Shops seemingly would rather choose to deal with a customer’s catastrophic failure instead of routine maintenance work, according to a veteran technician and former shop owner.
Replacing a worn-out part is a far easier job than, for example, pulling a transmission out of a vehicle, said Jay Buckley, head of product management and tech team lead at Dayco. He’s an ASE certified technician and owned a shop until just a few years ago.
Prioritizing maintenance work and promoting preventive maintenance to customers should always be a shop’s top priority.
“It’s gravy work. It’s easy. It’s easy to perform, it’s not hard,” Buckley said of maintenance work. “You’re replacing worn parts as maintenance, and the car just keeps on running and running.”
He used himself as an example. Regular maintenance has allowed his cars to run for more than 600,00 km. He had one customer who was a travelling salesman have his vehicle go past 1 million km.
“I don’t get the philosophy of shops that don’t sell routine maintenance and instead just wait for catastrophic failures to come in the door. You got to form a partnership with your customers,” Buckley told Auto Service World.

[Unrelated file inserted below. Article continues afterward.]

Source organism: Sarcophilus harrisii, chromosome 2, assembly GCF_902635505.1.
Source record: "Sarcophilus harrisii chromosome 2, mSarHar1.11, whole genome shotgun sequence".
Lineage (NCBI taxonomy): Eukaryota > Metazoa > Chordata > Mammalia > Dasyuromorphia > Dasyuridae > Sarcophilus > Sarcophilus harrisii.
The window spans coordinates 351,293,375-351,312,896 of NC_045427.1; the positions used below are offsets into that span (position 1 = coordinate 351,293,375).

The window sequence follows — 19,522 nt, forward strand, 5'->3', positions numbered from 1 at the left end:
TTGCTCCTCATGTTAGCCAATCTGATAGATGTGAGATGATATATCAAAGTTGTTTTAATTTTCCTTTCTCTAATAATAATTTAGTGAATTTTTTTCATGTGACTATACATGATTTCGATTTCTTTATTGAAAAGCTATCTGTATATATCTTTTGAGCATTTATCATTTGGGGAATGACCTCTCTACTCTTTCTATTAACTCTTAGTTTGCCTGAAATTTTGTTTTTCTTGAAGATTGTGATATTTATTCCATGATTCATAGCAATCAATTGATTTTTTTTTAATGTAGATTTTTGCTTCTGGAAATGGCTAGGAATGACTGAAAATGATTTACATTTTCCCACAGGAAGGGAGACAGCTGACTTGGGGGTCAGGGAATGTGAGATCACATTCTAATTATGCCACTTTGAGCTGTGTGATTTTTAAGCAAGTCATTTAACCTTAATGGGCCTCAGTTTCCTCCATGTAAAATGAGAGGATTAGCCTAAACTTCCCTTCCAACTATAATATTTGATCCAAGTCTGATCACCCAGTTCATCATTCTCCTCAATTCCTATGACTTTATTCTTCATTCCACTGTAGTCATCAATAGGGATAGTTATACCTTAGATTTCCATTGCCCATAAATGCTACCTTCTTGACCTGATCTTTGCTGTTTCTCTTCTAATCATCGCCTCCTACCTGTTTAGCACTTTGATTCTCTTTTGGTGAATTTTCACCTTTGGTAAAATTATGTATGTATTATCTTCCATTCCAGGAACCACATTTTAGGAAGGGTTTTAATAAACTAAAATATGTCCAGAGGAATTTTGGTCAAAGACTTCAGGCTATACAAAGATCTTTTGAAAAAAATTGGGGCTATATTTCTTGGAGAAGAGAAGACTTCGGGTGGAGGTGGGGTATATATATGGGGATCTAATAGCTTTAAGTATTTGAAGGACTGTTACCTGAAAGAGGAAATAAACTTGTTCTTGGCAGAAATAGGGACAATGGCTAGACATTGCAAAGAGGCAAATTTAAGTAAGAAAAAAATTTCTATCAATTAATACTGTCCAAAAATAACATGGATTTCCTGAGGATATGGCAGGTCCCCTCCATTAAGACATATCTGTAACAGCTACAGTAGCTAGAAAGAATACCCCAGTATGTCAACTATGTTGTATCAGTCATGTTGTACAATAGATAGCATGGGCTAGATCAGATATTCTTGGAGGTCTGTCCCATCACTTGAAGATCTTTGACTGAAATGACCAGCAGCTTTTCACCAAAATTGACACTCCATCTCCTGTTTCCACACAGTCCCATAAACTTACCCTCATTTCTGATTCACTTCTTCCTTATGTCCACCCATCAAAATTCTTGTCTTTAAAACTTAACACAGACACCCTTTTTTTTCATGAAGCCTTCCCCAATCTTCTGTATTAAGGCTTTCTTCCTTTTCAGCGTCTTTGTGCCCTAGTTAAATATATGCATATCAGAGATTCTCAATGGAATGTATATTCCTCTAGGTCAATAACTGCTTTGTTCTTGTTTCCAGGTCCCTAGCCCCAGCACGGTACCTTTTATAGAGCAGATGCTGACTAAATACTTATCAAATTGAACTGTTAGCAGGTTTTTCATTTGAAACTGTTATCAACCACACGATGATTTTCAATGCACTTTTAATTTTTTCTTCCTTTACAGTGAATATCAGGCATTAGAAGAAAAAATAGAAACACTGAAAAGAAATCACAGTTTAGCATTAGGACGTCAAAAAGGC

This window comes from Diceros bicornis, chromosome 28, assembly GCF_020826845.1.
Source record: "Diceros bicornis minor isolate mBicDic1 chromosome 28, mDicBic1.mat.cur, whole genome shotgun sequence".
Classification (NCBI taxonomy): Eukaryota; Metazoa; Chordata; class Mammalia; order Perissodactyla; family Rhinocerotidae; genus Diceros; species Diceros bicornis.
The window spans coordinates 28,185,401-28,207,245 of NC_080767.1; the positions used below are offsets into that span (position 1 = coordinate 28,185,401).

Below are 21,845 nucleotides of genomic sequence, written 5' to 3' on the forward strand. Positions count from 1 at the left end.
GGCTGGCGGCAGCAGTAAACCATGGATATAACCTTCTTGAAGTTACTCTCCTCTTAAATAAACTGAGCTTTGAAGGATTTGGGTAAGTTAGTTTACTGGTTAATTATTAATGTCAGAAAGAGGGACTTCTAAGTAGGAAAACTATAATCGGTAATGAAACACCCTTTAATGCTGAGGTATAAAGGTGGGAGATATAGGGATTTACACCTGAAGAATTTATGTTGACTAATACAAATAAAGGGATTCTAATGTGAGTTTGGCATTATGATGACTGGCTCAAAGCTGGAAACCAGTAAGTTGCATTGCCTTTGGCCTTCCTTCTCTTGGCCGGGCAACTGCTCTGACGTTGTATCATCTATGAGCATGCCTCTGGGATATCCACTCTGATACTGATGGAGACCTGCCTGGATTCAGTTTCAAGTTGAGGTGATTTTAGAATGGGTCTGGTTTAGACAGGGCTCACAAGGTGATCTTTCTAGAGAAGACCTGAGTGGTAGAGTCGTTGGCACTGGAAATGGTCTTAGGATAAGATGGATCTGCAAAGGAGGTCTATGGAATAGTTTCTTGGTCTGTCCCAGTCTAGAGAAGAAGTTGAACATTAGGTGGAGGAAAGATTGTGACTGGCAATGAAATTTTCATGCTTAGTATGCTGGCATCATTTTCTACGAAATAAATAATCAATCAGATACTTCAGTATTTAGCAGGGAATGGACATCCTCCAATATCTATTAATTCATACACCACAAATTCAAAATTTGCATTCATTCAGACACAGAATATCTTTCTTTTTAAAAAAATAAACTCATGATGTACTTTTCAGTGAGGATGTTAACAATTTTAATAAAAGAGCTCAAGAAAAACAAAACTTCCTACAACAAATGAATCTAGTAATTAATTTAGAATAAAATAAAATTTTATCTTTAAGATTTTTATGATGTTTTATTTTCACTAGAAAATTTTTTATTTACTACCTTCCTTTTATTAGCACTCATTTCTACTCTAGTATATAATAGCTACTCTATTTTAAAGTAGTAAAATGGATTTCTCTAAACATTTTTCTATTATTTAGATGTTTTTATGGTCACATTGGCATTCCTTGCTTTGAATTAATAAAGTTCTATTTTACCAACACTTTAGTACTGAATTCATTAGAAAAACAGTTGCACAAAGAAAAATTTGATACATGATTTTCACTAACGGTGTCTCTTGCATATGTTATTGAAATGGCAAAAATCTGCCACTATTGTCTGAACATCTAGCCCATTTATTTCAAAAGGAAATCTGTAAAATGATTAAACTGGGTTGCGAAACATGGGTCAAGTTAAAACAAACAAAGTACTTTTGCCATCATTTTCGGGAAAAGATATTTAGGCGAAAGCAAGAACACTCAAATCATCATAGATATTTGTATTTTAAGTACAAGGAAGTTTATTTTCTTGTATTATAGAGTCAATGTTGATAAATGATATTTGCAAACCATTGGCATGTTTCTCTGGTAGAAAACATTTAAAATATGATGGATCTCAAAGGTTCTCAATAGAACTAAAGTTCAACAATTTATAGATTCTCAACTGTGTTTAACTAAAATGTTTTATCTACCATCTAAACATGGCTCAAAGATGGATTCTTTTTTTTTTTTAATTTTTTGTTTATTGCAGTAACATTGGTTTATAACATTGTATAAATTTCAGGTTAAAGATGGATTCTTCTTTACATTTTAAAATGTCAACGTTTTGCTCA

His shop’s philosophy was to always preach preventive maintenance to customers and educate them about it.
“And the customers who listened to us, they never ever had catastrophic failures,” Buckley said. “The ones who didn’t [listen], no matter what brand of car they bought, they thought it was a lousy car. Because they don’t want to do preventive maintenance, they end up with a breakdown of some kind at some point in time, and sometimes a very expensive one.”
Part of fulfilling that message was to not just replace the parts that are worn out but also any components that work with it. In other words, repair entire systems, not just single components. Everything is designed to work together. If one part is aging out and it’s expected to work well with a new component, things won’t work out well in the end.
Buckley explained how customers would wonder why their first brake job lasted 50,000 miles and their second one only 30,000 miles. Usually, the answer was that the technician didn’t restore it to like-new condition.
“They only replaced the parts that were absolutely worn out and not the rest of the brake system to put it into the same condition it was as new,” he said.
And that’s part of the issue – customers expect the same level of performance, if not better, the next time around. “That’s what their expectations are. Most people dread going into a repair shop or having to get their car serviced,” Buckley said.
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